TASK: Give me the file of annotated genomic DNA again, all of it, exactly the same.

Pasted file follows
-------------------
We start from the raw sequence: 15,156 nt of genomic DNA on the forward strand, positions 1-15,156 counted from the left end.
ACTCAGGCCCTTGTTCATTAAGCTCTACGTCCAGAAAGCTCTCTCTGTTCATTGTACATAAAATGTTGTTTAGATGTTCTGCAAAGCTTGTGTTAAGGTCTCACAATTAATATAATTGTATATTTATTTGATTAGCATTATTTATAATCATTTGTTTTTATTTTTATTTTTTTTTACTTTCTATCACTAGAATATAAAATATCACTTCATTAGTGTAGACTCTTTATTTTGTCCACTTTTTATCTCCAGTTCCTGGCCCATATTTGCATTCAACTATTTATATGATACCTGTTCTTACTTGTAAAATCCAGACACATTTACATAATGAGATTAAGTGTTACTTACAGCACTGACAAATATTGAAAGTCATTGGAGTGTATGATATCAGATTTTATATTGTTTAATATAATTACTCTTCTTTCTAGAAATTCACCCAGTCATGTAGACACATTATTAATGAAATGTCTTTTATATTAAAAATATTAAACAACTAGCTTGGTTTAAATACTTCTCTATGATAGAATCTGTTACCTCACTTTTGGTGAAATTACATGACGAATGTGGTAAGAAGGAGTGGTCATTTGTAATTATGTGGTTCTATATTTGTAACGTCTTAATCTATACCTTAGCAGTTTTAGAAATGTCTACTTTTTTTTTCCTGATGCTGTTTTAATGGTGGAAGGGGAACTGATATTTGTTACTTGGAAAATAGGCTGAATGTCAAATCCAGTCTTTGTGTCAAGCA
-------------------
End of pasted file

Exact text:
We start from the raw sequence: 15,156 nt of genomic DNA on the forward strand, positions 1-15,156 counted from the left end.
ACTCAGGCCCTTGTTCATTAAGCTCTACGTCCAGAAAGCTCTCTCTGTTCATTGTACATAAAATGTTGTTTAGATGTTCTGCAAAGCTTGTGTTAAGGTCTCACAATTAATATAATTGTATATTTATTTGATTAGCATTATTTATAATCATTTGTTTTTATTTTTATTTTTTTTTACTTTCTATCACTAGAATATAAAATATCACTTCATTAGTGTAGACTCTTTATTTTGTCCACTTTTTATCTCCAGTTCCTGGCCCATATTTGCATTCAACTATTTATATGATACCTGTTCTTACTTGTAAAATCCAGACACATTTACATAATGAGATTAAGTGTTACTTACAGCACTGACAAATATTGAAAGTCATTGGAGTGTATGATATCAGATTTTATATTGTTTAATATAATTACTCTTCTTTCTAGAAATTCACCCAGTCATGTAGACACATTATTAATGAAATGTCTTTTATATTAAAAATATTAAACAACTAGCTTGGTTTAAATACTTCTCTATGATAGAATCTGTTACCTCACTTTTGGTGAAATTACATGACGAATGTGGTAAGAAGGAGTGGTCATTTGTAATTATGTGGTTCTATATTTGTAACGTCTTAATCTATACCTTAGCAGTTTTAGAAATGTCTACTTTTTTTTTCCTGATGCTGTTTTAATGGTGGAAGGGGAACTGATATTTGTTACTTGGAAAATAGGCTGAATGTCAAATCCAGTCTTTGTGTCAAGCA